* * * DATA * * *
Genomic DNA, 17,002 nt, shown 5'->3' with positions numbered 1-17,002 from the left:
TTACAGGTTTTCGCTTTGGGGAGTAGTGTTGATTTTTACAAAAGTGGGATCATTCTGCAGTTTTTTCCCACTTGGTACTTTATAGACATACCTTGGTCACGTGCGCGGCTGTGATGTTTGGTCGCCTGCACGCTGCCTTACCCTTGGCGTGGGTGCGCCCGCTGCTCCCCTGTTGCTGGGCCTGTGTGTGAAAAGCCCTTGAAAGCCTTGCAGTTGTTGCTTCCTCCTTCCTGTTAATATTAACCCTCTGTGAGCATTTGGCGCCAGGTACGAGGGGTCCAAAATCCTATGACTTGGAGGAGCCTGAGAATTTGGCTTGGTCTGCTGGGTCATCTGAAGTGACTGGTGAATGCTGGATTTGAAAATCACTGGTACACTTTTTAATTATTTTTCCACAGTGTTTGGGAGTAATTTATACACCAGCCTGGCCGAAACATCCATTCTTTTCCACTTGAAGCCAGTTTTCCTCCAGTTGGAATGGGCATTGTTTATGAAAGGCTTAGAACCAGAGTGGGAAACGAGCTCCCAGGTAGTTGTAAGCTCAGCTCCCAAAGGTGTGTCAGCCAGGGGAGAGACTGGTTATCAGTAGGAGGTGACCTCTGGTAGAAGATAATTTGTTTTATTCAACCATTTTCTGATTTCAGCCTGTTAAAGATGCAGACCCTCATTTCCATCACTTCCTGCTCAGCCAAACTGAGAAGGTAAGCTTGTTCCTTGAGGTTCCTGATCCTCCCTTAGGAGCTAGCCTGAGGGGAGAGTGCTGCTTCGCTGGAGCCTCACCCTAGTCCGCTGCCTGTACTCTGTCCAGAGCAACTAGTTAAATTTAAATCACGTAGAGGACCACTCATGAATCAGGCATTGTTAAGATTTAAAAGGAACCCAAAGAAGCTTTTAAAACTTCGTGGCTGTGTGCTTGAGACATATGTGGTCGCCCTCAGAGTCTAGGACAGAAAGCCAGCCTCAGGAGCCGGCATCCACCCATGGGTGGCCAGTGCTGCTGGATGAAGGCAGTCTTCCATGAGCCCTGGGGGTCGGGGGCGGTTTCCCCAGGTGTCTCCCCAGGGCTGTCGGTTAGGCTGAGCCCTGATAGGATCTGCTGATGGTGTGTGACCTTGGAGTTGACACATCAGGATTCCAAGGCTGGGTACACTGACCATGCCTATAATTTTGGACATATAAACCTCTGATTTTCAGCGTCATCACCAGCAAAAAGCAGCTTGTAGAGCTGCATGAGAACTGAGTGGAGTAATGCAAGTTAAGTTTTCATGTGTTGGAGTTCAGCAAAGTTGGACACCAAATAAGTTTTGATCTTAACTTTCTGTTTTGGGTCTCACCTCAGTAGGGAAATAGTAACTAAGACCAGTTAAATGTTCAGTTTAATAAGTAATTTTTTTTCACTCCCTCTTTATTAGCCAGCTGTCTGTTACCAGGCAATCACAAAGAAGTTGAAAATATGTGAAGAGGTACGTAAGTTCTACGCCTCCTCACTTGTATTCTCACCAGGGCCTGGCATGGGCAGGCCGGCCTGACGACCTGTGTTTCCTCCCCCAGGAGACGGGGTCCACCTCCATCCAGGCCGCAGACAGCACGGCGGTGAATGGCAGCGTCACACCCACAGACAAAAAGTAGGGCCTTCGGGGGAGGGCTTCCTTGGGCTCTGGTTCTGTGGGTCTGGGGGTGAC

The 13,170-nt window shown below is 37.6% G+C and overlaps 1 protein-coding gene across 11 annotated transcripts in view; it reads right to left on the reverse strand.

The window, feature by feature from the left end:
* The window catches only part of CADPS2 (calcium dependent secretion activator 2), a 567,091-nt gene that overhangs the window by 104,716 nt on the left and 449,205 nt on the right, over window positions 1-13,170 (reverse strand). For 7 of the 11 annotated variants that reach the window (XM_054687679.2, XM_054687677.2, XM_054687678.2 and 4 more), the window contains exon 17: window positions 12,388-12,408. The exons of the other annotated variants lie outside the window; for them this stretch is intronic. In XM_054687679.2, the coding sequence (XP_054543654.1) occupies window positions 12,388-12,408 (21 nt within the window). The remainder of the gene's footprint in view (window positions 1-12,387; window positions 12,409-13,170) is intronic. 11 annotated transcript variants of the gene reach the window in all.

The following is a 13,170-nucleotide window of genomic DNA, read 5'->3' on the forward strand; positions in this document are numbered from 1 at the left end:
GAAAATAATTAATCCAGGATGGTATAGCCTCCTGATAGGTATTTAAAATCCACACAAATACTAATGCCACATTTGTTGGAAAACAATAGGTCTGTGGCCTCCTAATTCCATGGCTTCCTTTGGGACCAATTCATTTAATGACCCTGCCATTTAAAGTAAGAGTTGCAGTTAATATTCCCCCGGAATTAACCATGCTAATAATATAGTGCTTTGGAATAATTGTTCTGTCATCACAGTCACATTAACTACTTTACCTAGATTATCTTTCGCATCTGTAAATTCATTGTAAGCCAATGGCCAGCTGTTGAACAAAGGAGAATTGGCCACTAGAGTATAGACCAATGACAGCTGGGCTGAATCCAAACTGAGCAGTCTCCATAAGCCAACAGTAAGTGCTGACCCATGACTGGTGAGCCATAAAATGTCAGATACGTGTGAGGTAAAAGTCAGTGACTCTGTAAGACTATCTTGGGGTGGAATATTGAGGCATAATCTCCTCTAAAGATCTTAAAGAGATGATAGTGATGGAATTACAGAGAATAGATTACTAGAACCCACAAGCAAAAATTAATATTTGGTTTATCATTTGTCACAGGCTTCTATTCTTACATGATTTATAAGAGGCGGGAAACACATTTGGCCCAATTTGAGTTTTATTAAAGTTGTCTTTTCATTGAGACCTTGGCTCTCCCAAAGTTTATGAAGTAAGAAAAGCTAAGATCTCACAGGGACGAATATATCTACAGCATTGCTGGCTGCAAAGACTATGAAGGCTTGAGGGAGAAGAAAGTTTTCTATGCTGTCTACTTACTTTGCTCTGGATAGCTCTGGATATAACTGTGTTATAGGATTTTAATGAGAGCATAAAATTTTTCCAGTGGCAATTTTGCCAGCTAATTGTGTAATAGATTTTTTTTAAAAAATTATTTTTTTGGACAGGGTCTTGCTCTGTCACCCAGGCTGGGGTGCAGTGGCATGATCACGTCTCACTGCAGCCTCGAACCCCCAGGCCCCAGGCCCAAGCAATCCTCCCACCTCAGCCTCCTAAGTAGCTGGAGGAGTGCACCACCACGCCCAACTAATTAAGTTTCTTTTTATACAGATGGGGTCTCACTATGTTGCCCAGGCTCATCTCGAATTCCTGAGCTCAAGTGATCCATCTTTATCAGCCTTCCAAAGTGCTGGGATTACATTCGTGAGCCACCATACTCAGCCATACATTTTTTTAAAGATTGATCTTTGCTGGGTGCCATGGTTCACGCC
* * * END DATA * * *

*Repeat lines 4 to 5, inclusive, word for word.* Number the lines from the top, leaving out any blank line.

The window, feature by feature from the left end:
* The window catches only part of CADPS2 (calcium dependent secretion activator 2), a 567,091-nt gene that overhangs the window by 104,716 nt on the left and 449,205 nt on the right, over window positions 1-13,170 (reverse strand). For 7 of the 11 annotated variants that reach the window (XM_054687679.2, XM_054687677.2, XM_054687678.2 and 4 more), the window contains exon 17: window positions 12,388-12,408. The exons of the other annotated variants lie outside the window; for them this stretch is intronic. In XM_054687679.2, the coding sequence (XP_054543654.1) occupies window positions 12,388-12,408 (21 nt within the window). The remainder of the gene's footprint in view (window positions 1-12,387; window positions 12,409-13,170) is intronic. 11 annotated transcript variants of the gene reach the window in all.